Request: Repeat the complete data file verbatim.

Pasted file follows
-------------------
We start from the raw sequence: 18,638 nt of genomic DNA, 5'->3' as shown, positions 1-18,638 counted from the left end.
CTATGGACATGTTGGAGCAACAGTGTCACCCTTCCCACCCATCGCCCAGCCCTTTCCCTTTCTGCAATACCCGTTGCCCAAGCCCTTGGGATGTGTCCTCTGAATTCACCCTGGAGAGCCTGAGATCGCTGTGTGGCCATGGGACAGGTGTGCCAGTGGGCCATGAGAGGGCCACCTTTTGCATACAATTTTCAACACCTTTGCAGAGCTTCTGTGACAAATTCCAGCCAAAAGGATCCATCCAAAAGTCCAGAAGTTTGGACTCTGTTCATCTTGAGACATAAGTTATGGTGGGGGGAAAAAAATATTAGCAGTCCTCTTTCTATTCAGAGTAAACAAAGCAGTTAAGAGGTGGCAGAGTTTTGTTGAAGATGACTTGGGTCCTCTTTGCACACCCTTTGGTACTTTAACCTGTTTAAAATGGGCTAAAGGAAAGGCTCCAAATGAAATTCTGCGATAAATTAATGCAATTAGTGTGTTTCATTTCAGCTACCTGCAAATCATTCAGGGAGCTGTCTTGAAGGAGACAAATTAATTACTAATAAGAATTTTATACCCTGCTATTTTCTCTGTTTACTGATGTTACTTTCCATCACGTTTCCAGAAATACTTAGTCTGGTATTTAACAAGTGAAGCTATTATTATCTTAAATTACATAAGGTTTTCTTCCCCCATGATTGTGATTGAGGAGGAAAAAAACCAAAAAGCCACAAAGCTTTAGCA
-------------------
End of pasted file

We start from the raw sequence: 18,638 nt of genomic DNA, 5'->3' as shown, positions 1-18,638 counted from the left end.
CTATGGACATGTTGGAGCAACAGTGTCACCCTTCCCACCCATCGCCCAGCCCTTTCCCTTTCTGCAATACCCGTTGCCCAAGCCCTTGGGATGTGTCCTCTGAATTCACCCTGGAGAGCCTGAGATCGCTGTGTGGCCATGGGACAGGTGTGCCAGTGGGCCATGAGAGGGCCACCTTTTGCATACAATTTTCAACACCTTTGCAGAGCTTCTGTGACAAATTCCAGCCAAAAGGATCCATCCAAAAGTCCAGAAGTTTGGACTCTGTTCATCTTGAGACATAAGTTATGGTGGGGGGAAAAAAATATTAGCAGTCCTCTTTCTATTCAGAGTAAACAAAGCAGTTAAGAGGTGGCAGAGTTTTGTTGAAGATGACTTGGGTCCTCTTTGCACACCCTTTGGTACTTTAACCTGTTTAAAATGGGCTAAAGGAAAGGCTCCAAATGAAATTCTGCGATAAATTAATGCAATTAGTGTGTTTCATTTCAGCTACCTGCAAATCATTCAGGGAGCTGTCTTGAAGGAGACAAATTAATTACTAATAAGAATTTTATACCCTGCTATTTTCTCTGTTTACTGATGTTACTTTCCATCACGTTTCCAGAAATACTTAGTCTGGTATTTAACAAGTGAAGCTATTATTATCTTAAATTACATAAGGTTTTCTTCCCCCATGATTGTGATTGAGGAGGAAAAAAACCAAAAAGCCACAAAGCTTTAGCA